Hiring an Au Pair: Things to Consider Before Matching

/Hiring an Au Pair: Things to Consider Before Matching

There are many things to consider before hiring an Au Pair. Between living with another person and following State Department regulations for the program, it’s a lot to think about.

Here’s a quick run-down of the things you need to know before deciding if Au Pair childcare is right for you.

Understand State Department Regulations Before Hiring an Au Pair

Things to consider before hiring an Au Pair

The Au Pair program is meant to give foreign exchange students the opportunity to learn about life in America. All of the State Department regulations support this initiative, while also providing safe living arrangements and a good work environment for Au Pairs.

1. Requirements to become a Host Family

For the U.S. Au Pair program, Host Families must be U.S. citizens or legal permanent residents. They must be fluent in spoken English.

Host Families should be prepared to sign a childcare agreement prior to the Au Pair’s arrival. Families are responsible for upholding the agreement. The State Department and the agency do not manage the placement for you. However, the agency does provide valuable support before and during your Au Pair’s stay.

2. Housing requirements

Host Families must provide their Au Pairs with housing for a minimum of one year. This includes any time the family is away from vacation. A private room with a door is required, preferably with a lock.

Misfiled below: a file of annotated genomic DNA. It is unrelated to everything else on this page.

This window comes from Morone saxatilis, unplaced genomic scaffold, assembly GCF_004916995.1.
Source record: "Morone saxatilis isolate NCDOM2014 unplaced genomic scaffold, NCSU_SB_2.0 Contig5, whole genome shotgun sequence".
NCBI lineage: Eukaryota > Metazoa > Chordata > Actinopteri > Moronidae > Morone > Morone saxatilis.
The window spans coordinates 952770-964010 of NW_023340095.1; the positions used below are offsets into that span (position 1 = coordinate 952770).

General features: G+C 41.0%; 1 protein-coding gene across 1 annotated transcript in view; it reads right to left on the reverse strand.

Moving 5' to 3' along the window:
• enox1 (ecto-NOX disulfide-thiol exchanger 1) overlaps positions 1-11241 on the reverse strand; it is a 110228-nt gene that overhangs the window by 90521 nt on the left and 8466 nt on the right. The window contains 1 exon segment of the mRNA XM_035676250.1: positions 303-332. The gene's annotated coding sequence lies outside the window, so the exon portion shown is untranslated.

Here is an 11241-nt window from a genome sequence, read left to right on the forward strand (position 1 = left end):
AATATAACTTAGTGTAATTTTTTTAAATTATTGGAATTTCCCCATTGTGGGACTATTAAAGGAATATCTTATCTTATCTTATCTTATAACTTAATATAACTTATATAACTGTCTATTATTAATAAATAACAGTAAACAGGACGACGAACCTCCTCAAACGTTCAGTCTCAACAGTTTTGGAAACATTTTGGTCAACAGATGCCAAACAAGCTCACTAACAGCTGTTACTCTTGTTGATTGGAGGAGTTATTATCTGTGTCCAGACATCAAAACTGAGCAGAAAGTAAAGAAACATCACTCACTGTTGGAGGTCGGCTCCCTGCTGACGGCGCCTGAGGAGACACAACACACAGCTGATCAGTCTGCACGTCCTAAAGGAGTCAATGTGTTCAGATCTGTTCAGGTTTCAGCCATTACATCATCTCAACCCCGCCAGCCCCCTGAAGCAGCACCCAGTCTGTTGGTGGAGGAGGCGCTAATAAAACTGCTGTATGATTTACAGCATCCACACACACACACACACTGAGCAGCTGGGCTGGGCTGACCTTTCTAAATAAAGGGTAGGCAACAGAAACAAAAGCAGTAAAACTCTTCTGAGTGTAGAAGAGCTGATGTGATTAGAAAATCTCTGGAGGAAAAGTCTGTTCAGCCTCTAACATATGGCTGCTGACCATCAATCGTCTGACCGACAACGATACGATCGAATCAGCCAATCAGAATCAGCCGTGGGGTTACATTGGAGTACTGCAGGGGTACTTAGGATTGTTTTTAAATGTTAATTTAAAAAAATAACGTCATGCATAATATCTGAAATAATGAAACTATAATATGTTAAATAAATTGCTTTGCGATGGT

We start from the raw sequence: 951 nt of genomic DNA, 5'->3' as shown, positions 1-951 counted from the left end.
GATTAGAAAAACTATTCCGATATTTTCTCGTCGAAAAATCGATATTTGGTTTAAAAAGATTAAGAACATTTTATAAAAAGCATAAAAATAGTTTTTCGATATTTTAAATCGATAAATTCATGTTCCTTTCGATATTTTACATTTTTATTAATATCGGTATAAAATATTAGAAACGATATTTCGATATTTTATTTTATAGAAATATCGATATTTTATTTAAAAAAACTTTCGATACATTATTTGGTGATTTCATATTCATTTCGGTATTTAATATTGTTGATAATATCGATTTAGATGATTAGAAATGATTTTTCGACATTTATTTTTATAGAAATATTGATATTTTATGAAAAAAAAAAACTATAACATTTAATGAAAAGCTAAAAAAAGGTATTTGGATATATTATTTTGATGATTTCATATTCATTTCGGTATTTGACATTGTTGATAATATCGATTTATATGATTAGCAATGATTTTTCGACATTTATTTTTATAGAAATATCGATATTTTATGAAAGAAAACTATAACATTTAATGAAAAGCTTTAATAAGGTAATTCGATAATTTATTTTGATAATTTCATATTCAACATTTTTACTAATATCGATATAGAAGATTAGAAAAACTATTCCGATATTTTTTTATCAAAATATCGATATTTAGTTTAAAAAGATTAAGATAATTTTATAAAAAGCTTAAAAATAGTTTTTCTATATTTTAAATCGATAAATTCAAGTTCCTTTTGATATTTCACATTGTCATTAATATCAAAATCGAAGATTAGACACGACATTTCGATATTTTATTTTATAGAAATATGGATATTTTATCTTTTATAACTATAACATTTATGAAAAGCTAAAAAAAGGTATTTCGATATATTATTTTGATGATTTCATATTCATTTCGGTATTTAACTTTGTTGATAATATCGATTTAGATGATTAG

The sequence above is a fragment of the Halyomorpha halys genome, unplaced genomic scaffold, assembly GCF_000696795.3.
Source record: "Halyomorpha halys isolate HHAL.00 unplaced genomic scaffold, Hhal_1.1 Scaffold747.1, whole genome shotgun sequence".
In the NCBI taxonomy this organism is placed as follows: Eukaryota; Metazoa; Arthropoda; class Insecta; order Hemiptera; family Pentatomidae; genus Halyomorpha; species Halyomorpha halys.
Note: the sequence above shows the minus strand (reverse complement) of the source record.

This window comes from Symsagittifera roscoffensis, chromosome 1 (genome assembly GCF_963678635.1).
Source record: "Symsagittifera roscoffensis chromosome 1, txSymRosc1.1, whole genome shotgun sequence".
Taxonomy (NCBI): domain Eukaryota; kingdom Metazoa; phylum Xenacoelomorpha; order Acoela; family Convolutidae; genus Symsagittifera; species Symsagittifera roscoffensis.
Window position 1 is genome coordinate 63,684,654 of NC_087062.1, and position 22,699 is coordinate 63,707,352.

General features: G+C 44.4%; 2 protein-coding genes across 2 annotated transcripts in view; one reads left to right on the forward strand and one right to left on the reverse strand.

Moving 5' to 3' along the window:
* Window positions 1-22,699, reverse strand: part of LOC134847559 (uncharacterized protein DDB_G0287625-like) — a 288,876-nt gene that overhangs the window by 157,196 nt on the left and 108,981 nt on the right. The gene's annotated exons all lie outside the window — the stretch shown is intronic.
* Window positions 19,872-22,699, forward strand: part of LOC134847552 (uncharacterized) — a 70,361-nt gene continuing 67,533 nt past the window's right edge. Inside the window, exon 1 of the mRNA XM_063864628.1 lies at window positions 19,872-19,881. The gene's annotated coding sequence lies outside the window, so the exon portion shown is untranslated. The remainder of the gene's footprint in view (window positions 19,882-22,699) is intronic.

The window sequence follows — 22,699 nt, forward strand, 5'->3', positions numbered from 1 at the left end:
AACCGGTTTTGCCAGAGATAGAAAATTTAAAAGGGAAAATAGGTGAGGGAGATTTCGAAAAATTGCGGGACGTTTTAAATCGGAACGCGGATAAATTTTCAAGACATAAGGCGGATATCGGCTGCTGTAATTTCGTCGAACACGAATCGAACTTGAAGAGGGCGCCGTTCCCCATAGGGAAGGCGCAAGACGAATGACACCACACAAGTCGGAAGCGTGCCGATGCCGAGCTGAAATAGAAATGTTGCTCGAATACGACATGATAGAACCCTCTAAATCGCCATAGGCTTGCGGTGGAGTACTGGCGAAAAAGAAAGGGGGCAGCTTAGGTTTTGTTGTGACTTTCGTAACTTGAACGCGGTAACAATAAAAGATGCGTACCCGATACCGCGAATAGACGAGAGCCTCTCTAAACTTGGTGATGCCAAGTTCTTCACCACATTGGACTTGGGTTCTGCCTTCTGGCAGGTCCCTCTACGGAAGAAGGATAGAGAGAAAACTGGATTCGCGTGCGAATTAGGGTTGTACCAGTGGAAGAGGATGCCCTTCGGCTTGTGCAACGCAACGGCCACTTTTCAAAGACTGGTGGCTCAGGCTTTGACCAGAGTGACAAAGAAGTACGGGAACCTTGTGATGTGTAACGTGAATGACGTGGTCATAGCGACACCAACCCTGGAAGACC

A private bathroom isn’t required but is strongly recommended. If the Au Pair has to share a bathroom, they can only share it with the Host Kids, not the parents.

If the placement doesn’t work out for any reason, the family is still required to provide housing while the Au Pair matches with a new family. (This usually takes about two weeks).

Accommodations can be made if the Au Pair or the family no longer want to live together. But the Au Pair is dependent on the family for living arrangements.

3. Providing food & basic necessities

In addition to housing, Host Families are responsible for providing the Au Pair with food and basic necessities. It’s wise to discuss any nutritional needs with your Au Pair before finalizing a match.

Toiletries, towels, closet hangars, and bedding are all things that should be provided for Au Pairs. Access to a washer and dryer is also expected.

For food and toiletries, the basic guideline is that you would provide for an Au Pair the same way you would a visiting family member. The only difference is that your Au Pair will be staying much longer than most family members.

4. Au Pair’s schooling

Au Pairs are required to complete 6 credit hours at an accredited university during their stay. (This means actually sitting in a classroom for a minimum of 72 hours, not taking online classes). Host Families contribute up to $500 toward the Au Pair’s tuition.

In addition to helping pay for tuition, Host Families are required to enable their Au Pairs to attend classes. This means leaving time in your Au Pair’s schedule to attend class, as well as providing a means of transportation.